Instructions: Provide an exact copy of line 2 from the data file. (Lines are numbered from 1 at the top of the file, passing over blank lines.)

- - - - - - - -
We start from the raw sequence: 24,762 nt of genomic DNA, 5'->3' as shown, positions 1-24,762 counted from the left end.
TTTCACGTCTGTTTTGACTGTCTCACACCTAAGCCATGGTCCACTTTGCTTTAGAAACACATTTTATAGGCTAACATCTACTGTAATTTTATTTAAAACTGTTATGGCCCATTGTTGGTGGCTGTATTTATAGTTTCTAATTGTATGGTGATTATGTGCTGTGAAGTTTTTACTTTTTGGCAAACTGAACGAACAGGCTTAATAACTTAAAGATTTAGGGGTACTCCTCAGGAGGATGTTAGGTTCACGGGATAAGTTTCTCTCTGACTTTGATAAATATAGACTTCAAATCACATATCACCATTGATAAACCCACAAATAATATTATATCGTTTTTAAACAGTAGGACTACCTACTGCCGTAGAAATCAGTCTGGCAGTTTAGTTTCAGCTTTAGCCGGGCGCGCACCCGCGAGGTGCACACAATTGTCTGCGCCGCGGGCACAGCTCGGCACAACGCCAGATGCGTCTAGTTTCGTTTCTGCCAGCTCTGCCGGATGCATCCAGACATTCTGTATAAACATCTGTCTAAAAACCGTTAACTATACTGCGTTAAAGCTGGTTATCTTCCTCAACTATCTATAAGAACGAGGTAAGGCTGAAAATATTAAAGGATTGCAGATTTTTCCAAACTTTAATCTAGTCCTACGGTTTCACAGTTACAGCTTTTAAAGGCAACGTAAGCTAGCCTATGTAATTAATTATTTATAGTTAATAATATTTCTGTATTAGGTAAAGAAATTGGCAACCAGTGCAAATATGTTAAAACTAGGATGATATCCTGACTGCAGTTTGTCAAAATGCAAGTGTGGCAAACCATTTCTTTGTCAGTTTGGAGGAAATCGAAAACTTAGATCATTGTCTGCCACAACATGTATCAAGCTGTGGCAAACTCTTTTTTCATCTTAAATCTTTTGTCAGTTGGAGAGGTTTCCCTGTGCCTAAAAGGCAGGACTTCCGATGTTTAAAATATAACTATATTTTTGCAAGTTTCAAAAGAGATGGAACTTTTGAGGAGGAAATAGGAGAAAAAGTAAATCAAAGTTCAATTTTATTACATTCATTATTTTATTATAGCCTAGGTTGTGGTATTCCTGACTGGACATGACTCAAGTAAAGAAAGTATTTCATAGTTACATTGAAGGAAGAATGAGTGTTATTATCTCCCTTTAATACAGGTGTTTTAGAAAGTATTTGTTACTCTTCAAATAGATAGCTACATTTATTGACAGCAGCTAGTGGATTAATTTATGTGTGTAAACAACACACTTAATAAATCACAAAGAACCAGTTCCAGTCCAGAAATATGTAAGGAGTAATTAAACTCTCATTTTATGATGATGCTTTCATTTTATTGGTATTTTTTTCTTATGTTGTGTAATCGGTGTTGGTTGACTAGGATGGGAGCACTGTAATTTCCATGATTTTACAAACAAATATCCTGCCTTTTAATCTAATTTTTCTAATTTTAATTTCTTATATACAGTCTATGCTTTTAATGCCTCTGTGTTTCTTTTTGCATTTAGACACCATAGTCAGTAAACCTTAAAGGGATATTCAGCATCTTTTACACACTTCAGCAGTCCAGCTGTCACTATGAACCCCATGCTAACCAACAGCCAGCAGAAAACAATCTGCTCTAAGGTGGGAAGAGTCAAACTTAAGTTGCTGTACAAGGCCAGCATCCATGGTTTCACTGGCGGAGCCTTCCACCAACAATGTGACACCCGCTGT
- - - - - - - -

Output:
TTTCACGTCTGTTTTGACTGTCTCACACCTAAGCCATGGTCCACTTTGCTTTAGAAACACATTTTATAGGCTAACATCTACTGTAATTTTATTTAAAACTGTTATGGCCCATTGTTGGTGGCTGTATTTATAGTTTCTAATTGTATGGTGATTATGTGCTGTGAAGTTTTTACTTTTTGGCAAACTGAACGAACAGGCTTAATAACTTAAAGATTTAGGGGTACTCCTCAGGAGGATGTTAGGTTCACGGGATAAGTTTCTCTCTGACTTTGATAAATATAGACTTCAAATCACATATCACCATTGATAAACCCACAAATAATATTATATCGTTTTTAAACAGTAGGACTACCTACTGCCGTAGAAATCAGTCTGGCAGTTTAGTTTCAGCTTTAGCCGGGCGCGCACCCGCGAGGTGCACACAATTGTCTGCGCCGCGGGCACAGCTCGGCACAACGCCAGATGCGTCTAGTTTCGTTTCTGCCAGCTCTGCCGGATGCATCCAGACATTCTGTATAAACATCTGTCTAAAAACCGTTAACTATACTGCGTTAAAGCTGGTTATCTTCCTCAACTATCTATAAGAACGAGGTAAGGCTGAAAATATTAAAGGATTGCAGATTTTTCCAAACTTTAATCTAGTCCTACGGTTTCACAGTTACAGCTTTTAAAGGCAACGTAAGCTAGCCTATGTAATTAATTATTTATAGTTAATAATATTTCTGTATTAGGTAAAGAAATTGGCAACCAGTGCAAATATGTTAAAACTAGGATGATATCCTGACTGCAGTTTGTCAAAATGCAAGTGTGGCAAACCATTTCTTTGTCAGTTTGGAGGAAATCGAAAACTTAGATCATTGTCTGCCACAACATGTATCAAGCTGTGGCAAACTCTTTTTTCATCTTAAATCTTTTGTCAGTTGGAGAGGTTTCCCTGTGCCTAAAAGGCAGGACTTCCGATGTTTAAAATATAACTATATTTTTGCAAGTTTCAAAAGAGATGGAACTTTTGAGGAGGAAATAGGAGAAAAAGTAAATCAAAGTTCAATTTTATTACATTCATTATTTTATTATAGCCTAGGTTGTGGTATTCCTGACTGGACATGACTCAAGTAAAGAAAGTATTTCATAGTTACATTGAAGGAAGAATGAGTGTTATTATCTCCCTTTAATACAGGTGTTTTAGAAAGTATTTGTTACTCTTCAAATAGATAGCTACATTTATTGACAGCAGCTAGTGGATTAATTTATGTGTGTAAACAACACACTTAATAAATCACAAAGAACCAGTTCCAGTCCAGAAATATGTAAGGAGTAATTAAACTCTCATTTTATGATGATGCTTTCATTTTATTGGTATTTTTTTCTTATGTTGTGTAATCGGTGTTGGTTGACTAGGATGGGAGCACTGTAATTTCCATGATTTTACAAACAAATATCCTGCCTTTTAATCTAATTTTTCTAATTTTAATTTCTTATATACAGTCTATGCTTTTAATGCCTCTGTGTTTCTTTTTGCATTTAGACACCATAGTCAGTAAACCTTAAAGGGATATTCAGCATCTTTTACACACTTCAGCAGTCCAGCTGTCACTATGAACCCCATGCTAACCAACAGCCAGCAGAAAACAATCTGCTCTAAGGTGGGAAGAGTCAAACTTAAGTTGCTGTACAAGGCCAGCATCCATGGTTTCACTGGCGGAGCCTTCCACCAACAATGTGACACCCGCTGT